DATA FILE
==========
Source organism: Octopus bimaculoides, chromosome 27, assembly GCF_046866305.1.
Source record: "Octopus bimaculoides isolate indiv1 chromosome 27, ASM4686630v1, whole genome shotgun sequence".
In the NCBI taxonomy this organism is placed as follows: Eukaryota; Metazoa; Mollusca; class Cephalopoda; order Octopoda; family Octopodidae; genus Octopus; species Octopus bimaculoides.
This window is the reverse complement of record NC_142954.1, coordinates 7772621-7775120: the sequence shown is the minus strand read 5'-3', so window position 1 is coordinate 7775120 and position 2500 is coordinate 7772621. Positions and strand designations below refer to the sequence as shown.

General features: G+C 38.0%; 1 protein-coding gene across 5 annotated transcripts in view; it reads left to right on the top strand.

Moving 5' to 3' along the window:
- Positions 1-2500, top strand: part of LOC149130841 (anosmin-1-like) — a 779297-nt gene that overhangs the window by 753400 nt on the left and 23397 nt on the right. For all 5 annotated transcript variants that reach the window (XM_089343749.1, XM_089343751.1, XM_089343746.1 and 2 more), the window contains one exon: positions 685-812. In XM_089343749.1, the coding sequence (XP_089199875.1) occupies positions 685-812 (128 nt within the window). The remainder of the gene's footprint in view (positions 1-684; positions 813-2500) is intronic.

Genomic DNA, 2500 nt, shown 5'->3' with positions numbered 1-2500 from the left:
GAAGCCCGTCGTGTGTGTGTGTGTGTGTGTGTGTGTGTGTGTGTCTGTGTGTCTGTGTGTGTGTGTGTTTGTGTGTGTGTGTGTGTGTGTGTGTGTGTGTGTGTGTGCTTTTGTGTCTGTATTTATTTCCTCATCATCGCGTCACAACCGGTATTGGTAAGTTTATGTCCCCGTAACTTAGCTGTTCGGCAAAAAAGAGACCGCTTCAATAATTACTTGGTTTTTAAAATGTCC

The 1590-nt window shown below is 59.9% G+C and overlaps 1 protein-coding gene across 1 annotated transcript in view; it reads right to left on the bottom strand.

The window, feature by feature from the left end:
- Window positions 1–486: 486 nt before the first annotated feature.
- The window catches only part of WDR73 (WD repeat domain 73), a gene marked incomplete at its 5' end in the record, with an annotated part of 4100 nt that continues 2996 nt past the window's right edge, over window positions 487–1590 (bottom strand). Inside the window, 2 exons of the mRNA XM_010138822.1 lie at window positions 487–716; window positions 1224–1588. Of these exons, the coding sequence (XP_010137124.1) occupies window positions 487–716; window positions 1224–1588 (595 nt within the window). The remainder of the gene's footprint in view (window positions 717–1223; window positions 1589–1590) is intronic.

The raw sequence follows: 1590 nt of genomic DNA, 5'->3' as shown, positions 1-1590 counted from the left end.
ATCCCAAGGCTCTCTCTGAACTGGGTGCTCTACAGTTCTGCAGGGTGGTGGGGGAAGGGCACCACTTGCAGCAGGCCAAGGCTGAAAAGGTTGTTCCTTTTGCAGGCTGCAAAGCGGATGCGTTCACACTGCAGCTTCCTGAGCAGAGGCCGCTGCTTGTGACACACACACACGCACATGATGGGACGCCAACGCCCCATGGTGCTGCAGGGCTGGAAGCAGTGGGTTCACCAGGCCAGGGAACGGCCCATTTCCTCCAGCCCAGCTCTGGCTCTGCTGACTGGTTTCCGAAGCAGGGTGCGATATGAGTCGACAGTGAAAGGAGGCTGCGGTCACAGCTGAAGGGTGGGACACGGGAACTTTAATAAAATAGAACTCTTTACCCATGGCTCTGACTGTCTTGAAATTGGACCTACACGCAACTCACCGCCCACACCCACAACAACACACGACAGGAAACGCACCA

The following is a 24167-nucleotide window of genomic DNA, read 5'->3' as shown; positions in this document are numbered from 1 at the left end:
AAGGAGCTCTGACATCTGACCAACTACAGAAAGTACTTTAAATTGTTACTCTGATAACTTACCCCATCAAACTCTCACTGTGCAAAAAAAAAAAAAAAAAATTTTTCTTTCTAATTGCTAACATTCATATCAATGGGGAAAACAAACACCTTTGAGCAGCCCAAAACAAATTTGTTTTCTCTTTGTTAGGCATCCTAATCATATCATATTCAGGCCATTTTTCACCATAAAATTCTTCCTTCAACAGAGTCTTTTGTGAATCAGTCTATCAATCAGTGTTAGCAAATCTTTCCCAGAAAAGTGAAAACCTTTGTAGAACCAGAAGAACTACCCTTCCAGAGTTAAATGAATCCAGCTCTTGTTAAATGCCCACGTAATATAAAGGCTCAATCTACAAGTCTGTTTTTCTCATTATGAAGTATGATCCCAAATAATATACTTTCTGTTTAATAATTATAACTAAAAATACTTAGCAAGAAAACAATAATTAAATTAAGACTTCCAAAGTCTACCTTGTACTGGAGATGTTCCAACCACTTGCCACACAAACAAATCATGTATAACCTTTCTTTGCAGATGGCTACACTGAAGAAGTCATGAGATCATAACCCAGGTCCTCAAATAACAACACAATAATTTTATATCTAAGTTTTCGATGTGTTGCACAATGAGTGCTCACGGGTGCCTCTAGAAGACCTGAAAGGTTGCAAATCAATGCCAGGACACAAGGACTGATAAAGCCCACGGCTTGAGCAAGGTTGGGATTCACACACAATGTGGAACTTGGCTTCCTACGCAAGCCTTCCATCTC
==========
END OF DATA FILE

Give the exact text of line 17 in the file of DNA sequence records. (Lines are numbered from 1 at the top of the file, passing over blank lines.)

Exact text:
AAGGAGCTCTGACATCTGACCAACTACAGAAAGTACTTTAAATTGTTACTCTGATAACTTACCCCATCAAACTCTCACTGTGCAAAAAAAAAAAAAAAAAATTTTTCTTTCTAATTGCTAACATTCATATCAATGGGGAAAACAAACACCTTTGAGCAGCCCAAAACAAATTTGTTTTCTCTTTGTTAGGCATCCTAATCATATCATATTCAGGCCATTTTTCACCATAAAATTCTTCCTTCAACAGAGTCTTTTGTGAATCAGTCTATCAATCAGTGTTAGCAAATCTTTCCCAGAAAAGTGAAAACCTTTGTAGAACCAGAAGAACTACCCTTCCAGAGTTAAATGAATCCAGCTCTTGTTAAATGCCCACGTAATATAAAGGCTCAATCTACAAGTCTGTTTTTCTCATTATGAAGTATGATCCCAAATAATATACTTTCTGTTTAATAATTATAACTAAAAATACTTAGCAAGAAAACAATAATTAAATTAAGACTTCCAAAGTCTACCTTGTACTGGAGATGTTCCAACCACTTGCCACACAAACAAATCATGTATAACCTTTCTTTGCAGATGGCTACACTGAAGAAGTCATGAGATCATAACCCAGGTCCTCAAATAACAACACAATAATTTTATATCTAAGTTTTCGATGTGTTGCACAATGAGTGCTCACGGGTGCCTCTAGAAGACCTGAAAGGTTGCAAATCAATGCCAGGACACAAGGACTGATAAAGCCCACGGCTTGAGCAAGGTTGGGATTCACACACAATGTGGAACTTGGCTTCCTACGCAAGCCTTCCATCTC